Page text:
desktop - News, Features, and Slideshows


  • The end of the desktop?

    Microsoft is introducing the Windows Virtual Desktop, and ushering in the end of the traditional PC desktop operating system.

  • Desktop PCs: Dead as a doornail, or maybe just a fax machine

    The corporate desktop has looked the same for decades: computer, keyboard, mouse, desk phone, maybe a printer. But do these tools dominate because they're the perfect combination of technology needed for work today, or is the enterprise workplace due for an extreme makeover?

  • Client-device Linux use reaches 1%, world yawns

    Many people have made much of the fact that for the first time, Linux use as measured by tracking firm Net Applications has crossed the 1% market-share barrier. As significant milestones go, this is about as meaningless as it gets. Linux will never be a big player in the desktop market, nor should it be.
    Net Applications tracks operating system usage on the internet. In its latest results, it reports:
    "Linux usage share on client devices has surpassed 1% for the first time in our tracking. Linux has been successful primarily as a server operating system, but client usage share has not kept pace with server share. Linux has reached this important milestone on the client as Linux-based systems have become more functional, easier to use, and pre-installed on computers from vendors like Dell."
    Linux guru and my compatriot in blogging, Steven Vaughn-Nichols, believes that Linux may eventually reach 10% to 20% of market share.
    I think that Steven's estimate is far off the mark. I'd be shocked if Linux ever came close to approaching even 5% of market share, and I believe even 2% will be a stretch.
    To understand why, let's look at how Linux reached 1% market share. Linux was first created in 1991 — that's 18 years ago. To reach 1% market share in 18 years is not a particularly difficult task, especially considering the operating system is available for free.
    For most of Linux's history, it wasn't even a blip on the radar of any market share figures, apart from server market share. There it's a strong presence and deservedly so. It's a flat-out great operating system for servers.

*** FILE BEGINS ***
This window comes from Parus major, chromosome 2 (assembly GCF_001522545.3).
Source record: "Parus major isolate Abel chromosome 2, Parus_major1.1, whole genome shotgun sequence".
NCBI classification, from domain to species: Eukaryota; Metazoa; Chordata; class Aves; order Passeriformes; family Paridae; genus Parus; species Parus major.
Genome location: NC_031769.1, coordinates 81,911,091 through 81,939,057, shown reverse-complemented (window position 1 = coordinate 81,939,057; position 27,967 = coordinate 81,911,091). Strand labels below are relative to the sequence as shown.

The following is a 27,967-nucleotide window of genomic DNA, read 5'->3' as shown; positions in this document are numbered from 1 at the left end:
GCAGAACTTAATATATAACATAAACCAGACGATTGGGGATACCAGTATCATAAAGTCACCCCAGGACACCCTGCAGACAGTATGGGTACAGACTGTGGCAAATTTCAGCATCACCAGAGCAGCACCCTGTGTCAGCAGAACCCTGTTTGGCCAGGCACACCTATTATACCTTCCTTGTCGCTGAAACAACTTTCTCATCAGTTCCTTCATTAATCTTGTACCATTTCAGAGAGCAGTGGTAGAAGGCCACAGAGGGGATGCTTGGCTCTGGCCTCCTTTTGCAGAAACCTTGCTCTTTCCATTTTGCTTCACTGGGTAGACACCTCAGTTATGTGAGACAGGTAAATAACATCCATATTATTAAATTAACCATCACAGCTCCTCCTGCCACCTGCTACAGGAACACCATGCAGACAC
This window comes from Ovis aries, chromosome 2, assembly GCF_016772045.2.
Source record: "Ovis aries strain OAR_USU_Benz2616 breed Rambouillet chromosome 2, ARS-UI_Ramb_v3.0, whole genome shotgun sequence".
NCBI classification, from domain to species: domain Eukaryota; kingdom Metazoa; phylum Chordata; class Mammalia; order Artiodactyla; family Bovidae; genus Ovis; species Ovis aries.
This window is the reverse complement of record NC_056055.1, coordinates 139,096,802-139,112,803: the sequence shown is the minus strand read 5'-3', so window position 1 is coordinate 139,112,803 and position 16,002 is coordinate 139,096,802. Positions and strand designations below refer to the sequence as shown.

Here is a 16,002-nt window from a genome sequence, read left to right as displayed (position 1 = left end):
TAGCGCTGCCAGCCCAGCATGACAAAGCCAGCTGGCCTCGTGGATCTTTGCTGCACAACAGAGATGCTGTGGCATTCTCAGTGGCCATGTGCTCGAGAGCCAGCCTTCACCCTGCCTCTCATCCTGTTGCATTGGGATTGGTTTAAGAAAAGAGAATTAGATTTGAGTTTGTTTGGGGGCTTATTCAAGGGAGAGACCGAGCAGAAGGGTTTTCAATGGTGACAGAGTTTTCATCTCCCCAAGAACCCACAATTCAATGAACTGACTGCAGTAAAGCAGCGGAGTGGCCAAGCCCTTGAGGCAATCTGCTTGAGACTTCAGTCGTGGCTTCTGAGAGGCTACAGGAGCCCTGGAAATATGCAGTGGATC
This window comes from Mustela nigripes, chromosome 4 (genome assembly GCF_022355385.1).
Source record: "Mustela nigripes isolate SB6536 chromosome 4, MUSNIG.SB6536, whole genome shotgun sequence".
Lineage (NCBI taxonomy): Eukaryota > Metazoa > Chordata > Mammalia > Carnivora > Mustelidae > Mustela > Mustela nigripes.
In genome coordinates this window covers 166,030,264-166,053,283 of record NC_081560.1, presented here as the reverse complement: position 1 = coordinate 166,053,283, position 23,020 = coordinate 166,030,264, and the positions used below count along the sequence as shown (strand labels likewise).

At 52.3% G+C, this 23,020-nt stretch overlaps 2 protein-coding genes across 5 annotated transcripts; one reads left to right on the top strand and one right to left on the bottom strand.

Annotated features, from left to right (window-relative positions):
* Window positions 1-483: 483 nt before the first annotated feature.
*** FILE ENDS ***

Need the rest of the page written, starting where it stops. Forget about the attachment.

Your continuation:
The desktop is where it has floundered and for good reason. There are too many variants of Linux, and while it has gotten much easier to use, when you need to install software on Linux or update the OS, it's far too complicated.
    As I wrote about in "Living free with Linux: 2 weeks without Windows", I've become a fan of Linux. It can use less-powerful hardware than Windows and is surprisingly simple to use — with the exception of updating and installing software, that is. I now use Ubuntu regularly.
    Why has Linux finally broken the 1% barrier? Because of netbooks. Initially, Linux had a big netbook market share of 30% or so. So the 1% breakthrough is due entirely to netbook use, not Linux use on desktops, where it still flounders. Sure, you can buy Linux on a Dell, if you try hard enough. But otherwise, good luck. And that's the way it will stay.
    Linux will never become a mainstream operating system on desktops, and so for client machines, it will remain largely confined to netbooks. Market surveys have shown that Linux sales on netbooks have plunged to only 10% of netbooks.
    Given that, how will Linux ever reach 10% to 20% of the market? The answer: it never will. Linux will remain a niche operating system, and a very good one at that.

  • Open-source desktop quest almost complete

    Is 2008 the year of the open-source desktop? Red Hat Linux is now widely deployed on the servers in my datacentre. Users have no idea what operating system underlies our web applications and databases, nor do they care, as long as those tools are highly available.

  • Sony’s stylish PC is more about looks than function

    Sony’s Vaio L-series VGC LA38G looks a bit like a notebook with its fold-up keyboard, general flatness and carrying handle at the back, but it’s not a notebook. It’s not quite a desktop either. I’d call it a notebook-desktop hybrid with aspirations to also be a piece of furniture. Sony calls it a portable panel PC.

  • India notebook sales up 180%

    PCs sales for India grew 19% over the same period in the previous year, mainly on strong buying from a number of market segments including e-governance projects and the outsourcing industry, says a hardware vendor group.

  • IBM pledges to cut desktop costs

    IBM has introduced new services it says will let customers more quickly and securely set up thin-client computing environments and reduce money spent maintaining desktops.

  • Desktop Linux needs to develop standards

    Say what you will about Windows' lack of openness or its seemingly never-ending software flaws, but if you double-click on an installer and the version of Windows you're using is reasonably up-to-date, your software will install. This is even truer on Mac OS X, where installing software often involves nothing more than dragging a single icon from the install disk to your applications folder.

  • Taking the risk out of desktop search tools

    As more end users employ desktop search tools from Google, MSN and Yahoo, IT managers increasingly must establish policies, standardise tools and protect their networks from data exposure, compliance breaches and poor performance, experts say.

  • Virtualisation vendors eye the desktop

    VMware, which trailblazed the way for broader adoption of server virtualisation, is now hoping to drive virtualisation of the desktop with the help of other companies.